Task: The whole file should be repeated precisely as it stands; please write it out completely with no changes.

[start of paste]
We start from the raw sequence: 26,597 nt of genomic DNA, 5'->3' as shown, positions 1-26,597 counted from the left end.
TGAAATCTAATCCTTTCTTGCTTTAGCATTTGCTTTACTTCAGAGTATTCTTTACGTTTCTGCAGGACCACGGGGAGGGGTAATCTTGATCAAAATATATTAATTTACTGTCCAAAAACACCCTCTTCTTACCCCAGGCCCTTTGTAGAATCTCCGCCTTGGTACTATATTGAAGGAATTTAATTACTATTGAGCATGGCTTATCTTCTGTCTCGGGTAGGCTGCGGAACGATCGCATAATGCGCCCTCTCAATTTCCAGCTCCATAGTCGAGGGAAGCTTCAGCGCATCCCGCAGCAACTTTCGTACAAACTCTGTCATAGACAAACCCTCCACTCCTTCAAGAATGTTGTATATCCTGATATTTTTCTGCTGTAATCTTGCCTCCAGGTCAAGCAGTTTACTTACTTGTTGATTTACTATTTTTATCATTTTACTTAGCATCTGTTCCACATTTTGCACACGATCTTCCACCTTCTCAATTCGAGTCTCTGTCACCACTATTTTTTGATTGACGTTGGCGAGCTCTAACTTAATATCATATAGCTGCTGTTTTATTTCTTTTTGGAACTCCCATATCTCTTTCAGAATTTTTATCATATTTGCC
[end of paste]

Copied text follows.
We start from the raw sequence: 26,597 nt of genomic DNA, 5'->3' as shown, positions 1-26,597 counted from the left end.
TGAAATCTAATCCTTTCTTGCTTTAGCATTTGCTTTACTTCAGAGTATTCTTTACGTTTCTGCAGGACCACGGGGAGGGGTAATCTTGATCAAAATATATTAATTTACTGTCCAAAAACACCCTCTTCTTACCCCAGGCCCTTTGTAGAATCTCCGCCTTGGTACTATATTGAAGGAATTTAATTACTATTGAGCATGGCTTATCTTCTGTCTCGGGTAGGCTGCGGAACGATCGCATAATGCGCCCTCTCAATTTCCAGCTCCATAGTCGAGGGAAGCTTCAGCGCATCCCGCAGCAACTTTCGTACAAACTCTGTCATAGACAAACCCTCCACTCCTTCAAGAATGTTGTATATCCTGATATTTTTCTGCTGTAATCTTGCCTCCAGGTCAAGCAGTTTACTTACTTGTTGATTTACTATTTTTATCATTTTACTTAGCATCTGTTCCACATTTTGCACACGATCTTCCACCTTCTCAATTCGAGTCTCTGTCACCACTATTTTTTGATTGACGTTGGCGAGCTCTAACTTAATATCATATAGCTGCTGTTTTATTTCTTTTTGGAACTCCCATATCTCTTTCAGAATTTTTATCATATTTGCC